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G752VY Dead After 10 Day Sleep

Level 9
I was in the recent typhoon Odette in the Philippines that annihilated a lot of areas, including my entire island's electrical grid, among other things. The power has been out for two weeks now and probably won't be back for more weeks where I'm staying.

When we initially lost electricity, I put my g752vy to sleep so that my APC UPS could maximize time with my lamp (i.e light). The UPS only lasts for about an hour without electricity (when my laptop is not running, ~20 minutes if it is running). I didn't really think about it much as I didn't realize what would transpire that night. My island is typically shielded from typhoons and my elderly neighbors (65+ years old) have never seen such devastation in their lifetime (nothing even close).

A couple days later, I went to power on my laptop to get some quick info off of it only to find that it's dead, no indicator lights, nothing. I thought no big deal, the battery probably drained in sleep mode and I'll just wait to charge it. I've never been in this situation and so wasn't sure how fast sleep mode would drain the battery (or maybe the laptop woke and drained it).

Fast forward to 10 days later when I was finally able to leave no power, no running water, mosquito hell and get into a hotel... I plugged it in for at least 8 hours (no ground, never done that before), and still it's dead. No lights, nothing. I read online, but not much info out there. The only thing I tried is the reset by long holding the power button (60 seconds).

The laptop just turned 6 years old, but has always been handled delicately and mostly used as a PC with a couple monitors, keyboard and mouse plugged into it. It never leaves my desk except when traveling back to my home country. It was still plenty awesome before I put it to sleep that night.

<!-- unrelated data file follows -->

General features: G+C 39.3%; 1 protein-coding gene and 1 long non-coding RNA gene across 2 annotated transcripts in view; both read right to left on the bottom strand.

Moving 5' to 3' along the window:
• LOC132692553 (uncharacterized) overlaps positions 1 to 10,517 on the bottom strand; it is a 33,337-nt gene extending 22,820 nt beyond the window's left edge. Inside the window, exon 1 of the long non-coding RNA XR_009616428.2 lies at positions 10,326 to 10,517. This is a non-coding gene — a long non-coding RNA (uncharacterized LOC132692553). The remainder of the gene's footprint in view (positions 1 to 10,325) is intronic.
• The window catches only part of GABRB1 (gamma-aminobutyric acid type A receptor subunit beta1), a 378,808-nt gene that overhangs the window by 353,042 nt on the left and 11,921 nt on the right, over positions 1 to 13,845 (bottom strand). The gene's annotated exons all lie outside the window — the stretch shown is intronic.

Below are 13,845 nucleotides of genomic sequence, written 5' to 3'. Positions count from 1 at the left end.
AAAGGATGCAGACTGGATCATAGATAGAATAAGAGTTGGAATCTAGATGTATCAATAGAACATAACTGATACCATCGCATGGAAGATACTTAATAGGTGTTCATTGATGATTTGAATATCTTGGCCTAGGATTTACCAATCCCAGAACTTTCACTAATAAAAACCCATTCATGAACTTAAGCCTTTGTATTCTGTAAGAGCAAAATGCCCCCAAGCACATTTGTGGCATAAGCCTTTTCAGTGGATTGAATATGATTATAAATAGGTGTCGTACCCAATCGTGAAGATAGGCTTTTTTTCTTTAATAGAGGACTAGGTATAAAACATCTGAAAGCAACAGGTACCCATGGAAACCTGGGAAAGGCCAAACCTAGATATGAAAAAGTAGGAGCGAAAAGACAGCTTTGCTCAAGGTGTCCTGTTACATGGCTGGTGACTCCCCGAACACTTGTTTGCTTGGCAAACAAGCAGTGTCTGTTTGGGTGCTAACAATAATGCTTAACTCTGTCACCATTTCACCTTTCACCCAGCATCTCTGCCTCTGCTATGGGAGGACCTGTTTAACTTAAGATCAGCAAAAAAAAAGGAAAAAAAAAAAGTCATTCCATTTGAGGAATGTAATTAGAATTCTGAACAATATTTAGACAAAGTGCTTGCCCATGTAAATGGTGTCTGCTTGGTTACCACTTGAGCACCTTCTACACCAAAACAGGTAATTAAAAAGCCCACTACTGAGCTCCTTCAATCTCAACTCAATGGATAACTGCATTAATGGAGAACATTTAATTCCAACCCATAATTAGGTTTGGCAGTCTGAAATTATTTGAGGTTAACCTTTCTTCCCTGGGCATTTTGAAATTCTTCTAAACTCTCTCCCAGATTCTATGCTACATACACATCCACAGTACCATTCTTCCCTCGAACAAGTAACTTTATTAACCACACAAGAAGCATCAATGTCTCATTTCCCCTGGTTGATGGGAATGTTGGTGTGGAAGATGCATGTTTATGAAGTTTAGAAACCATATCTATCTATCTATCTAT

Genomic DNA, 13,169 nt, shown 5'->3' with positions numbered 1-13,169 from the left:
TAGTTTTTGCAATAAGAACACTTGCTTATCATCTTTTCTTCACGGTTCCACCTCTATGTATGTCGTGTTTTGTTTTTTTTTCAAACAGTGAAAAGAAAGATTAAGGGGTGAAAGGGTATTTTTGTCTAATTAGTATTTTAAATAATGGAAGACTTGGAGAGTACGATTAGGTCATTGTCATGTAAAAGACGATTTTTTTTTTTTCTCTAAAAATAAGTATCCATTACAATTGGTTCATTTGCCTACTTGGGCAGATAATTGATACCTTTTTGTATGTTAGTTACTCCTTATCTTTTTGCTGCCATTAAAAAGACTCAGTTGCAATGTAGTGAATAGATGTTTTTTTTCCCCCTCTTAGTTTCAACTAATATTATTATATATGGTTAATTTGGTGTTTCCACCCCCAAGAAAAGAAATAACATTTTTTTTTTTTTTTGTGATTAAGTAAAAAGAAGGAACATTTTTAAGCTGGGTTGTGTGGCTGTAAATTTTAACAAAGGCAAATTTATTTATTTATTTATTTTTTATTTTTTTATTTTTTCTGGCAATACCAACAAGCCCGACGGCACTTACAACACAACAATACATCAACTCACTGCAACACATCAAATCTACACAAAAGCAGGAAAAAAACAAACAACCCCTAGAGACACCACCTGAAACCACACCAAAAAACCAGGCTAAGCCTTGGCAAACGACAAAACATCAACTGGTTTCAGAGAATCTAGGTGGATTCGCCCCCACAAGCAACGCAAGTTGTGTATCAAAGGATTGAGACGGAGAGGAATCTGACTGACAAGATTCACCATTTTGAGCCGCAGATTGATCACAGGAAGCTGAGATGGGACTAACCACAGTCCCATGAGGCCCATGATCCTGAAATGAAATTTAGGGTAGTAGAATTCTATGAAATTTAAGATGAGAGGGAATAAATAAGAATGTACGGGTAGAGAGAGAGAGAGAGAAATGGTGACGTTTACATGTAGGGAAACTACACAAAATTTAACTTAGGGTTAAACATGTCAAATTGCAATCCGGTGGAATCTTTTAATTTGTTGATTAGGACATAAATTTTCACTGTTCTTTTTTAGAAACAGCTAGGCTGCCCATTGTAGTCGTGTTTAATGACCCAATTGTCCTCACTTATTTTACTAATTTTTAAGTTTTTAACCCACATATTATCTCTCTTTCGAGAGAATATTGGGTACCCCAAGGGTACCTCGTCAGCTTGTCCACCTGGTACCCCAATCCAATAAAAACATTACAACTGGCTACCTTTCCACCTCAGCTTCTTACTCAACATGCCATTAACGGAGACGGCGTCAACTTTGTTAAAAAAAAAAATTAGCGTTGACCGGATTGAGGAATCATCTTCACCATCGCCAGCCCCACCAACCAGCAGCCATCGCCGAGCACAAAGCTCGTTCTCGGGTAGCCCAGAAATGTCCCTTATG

I'm thinking to maybe dissect and pull the battery as a starting point, but figured I'd try this forum first to see if anyone knows some ideas or tricks on how to jump start life back into my laptop? What are the first steps for troubleshooting this type of issue where you can't easily remove the battery?

When normalcy resumes here, I can order a battery fairly painlessly, but am looking for indications that the battery is the actual issue. I know it's not recommended to run the laptop without a battery, but is it possible and safe enough to run it temporarily to figure out if it's the battery? I figured I'd see some indicator lights or something? I'd hate to spend the money on the battery and then find out it's not even the issue. The out of budget costs of this typhoon are racking up fast.

All help and ideas is very much appreciated.

Level 9
Dissected my laptop finally and if I disconnect the battery and do a 60 second power button press reset, then reconnect the battery, the laptop will show a red power light for a few seconds and then turn off. It will only do this once before being completely dead again. Keep in mind, the laptop is still mostly disassembled at this point and the other LEDs below the touchpad are disconnected.

If I do the process above, yet after reconnecting the battery, also reconnect the power adapter, I can maybe get the power light turning on for a few seconds multiple times (3-5 times), then completely dead again.

If I do the 60 second reset and then try to run the laptop with the power adapter only (i.e. don't reconnect the battery), it's still completely dead.

Does this sound correct to anyone? Does ordering a new battery sound like a smart next step?